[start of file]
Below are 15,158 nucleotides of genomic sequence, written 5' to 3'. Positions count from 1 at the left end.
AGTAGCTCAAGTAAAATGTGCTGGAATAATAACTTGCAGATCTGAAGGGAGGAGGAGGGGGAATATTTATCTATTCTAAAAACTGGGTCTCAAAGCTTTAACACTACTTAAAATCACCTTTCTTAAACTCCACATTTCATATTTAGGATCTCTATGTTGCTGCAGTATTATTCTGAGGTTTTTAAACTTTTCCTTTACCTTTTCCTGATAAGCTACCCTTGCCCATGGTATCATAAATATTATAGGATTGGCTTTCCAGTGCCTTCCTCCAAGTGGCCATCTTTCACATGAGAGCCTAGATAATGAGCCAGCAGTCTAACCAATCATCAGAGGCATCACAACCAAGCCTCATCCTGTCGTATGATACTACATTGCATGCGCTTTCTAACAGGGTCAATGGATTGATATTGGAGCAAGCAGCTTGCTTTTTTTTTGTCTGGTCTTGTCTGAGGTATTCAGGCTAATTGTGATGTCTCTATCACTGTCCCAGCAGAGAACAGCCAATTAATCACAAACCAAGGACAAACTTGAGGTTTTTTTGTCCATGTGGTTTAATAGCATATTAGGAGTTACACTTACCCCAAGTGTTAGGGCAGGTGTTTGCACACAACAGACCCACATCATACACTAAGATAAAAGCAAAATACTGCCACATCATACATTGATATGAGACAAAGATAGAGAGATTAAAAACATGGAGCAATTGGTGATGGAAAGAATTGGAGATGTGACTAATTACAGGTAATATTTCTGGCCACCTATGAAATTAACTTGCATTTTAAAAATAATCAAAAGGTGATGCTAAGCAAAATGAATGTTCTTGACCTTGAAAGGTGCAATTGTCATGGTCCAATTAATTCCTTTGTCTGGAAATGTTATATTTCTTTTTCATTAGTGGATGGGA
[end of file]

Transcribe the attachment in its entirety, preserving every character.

Below are 15,158 nucleotides of genomic sequence, written 5' to 3'. Positions count from 1 at the left end.
AGTAGCTCAAGTAAAATGTGCTGGAATAATAACTTGCAGATCTGAAGGGAGGAGGAGGGGGAATATTTATCTATTCTAAAAACTGGGTCTCAAAGCTTTAACACTACTTAAAATCACCTTTCTTAAACTCCACATTTCATATTTAGGATCTCTATGTTGCTGCAGTATTATTCTGAGGTTTTTAAACTTTTCCTTTACCTTTTCCTGATAAGCTACCCTTGCCCATGGTATCATAAATATTATAGGATTGGCTTTCCAGTGCCTTCCTCCAAGTGGCCATCTTTCACATGAGAGCCTAGATAATGAGCCAGCAGTCTAACCAATCATCAGAGGCATCACAACCAAGCCTCATCCTGTCGTATGATACTACATTGCATGCGCTTTCTAACAGGGTCAATGGATTGATATTGGAGCAAGCAGCTTGCTTTTTTTTTGTCTGGTCTTGTCTGAGGTATTCAGGCTAATTGTGATGTCTCTATCACTGTCCCAGCAGAGAACAGCCAATTAATCACAAACCAAGGACAAACTTGAGGTTTTTTTGTCCATGTGGTTTAATAGCATATTAGGAGTTACACTTACCCCAAGTGTTAGGGCAGGTGTTTGCACACAACAGACCCACATCATACACTAAGATAAAAGCAAAATACTGCCACATCATACATTGATATGAGACAAAGATAGAGAGATTAAAAACATGGAGCAATTGGTGATGGAAAGAATTGGAGATGTGACTAATTACAGGTAATATTTCTGGCCACCTATGAAATTAACTTGCATTTTAAAAATAATCAAAAGGTGATGCTAAGCAAAATGAATGTTCTTGACCTTGAAAGGTGCAATTGTCATGGTCCAATTAATTCCTTTGTCTGGAAATGTTATATTTCTTTTTCATTAGTGGATGGGA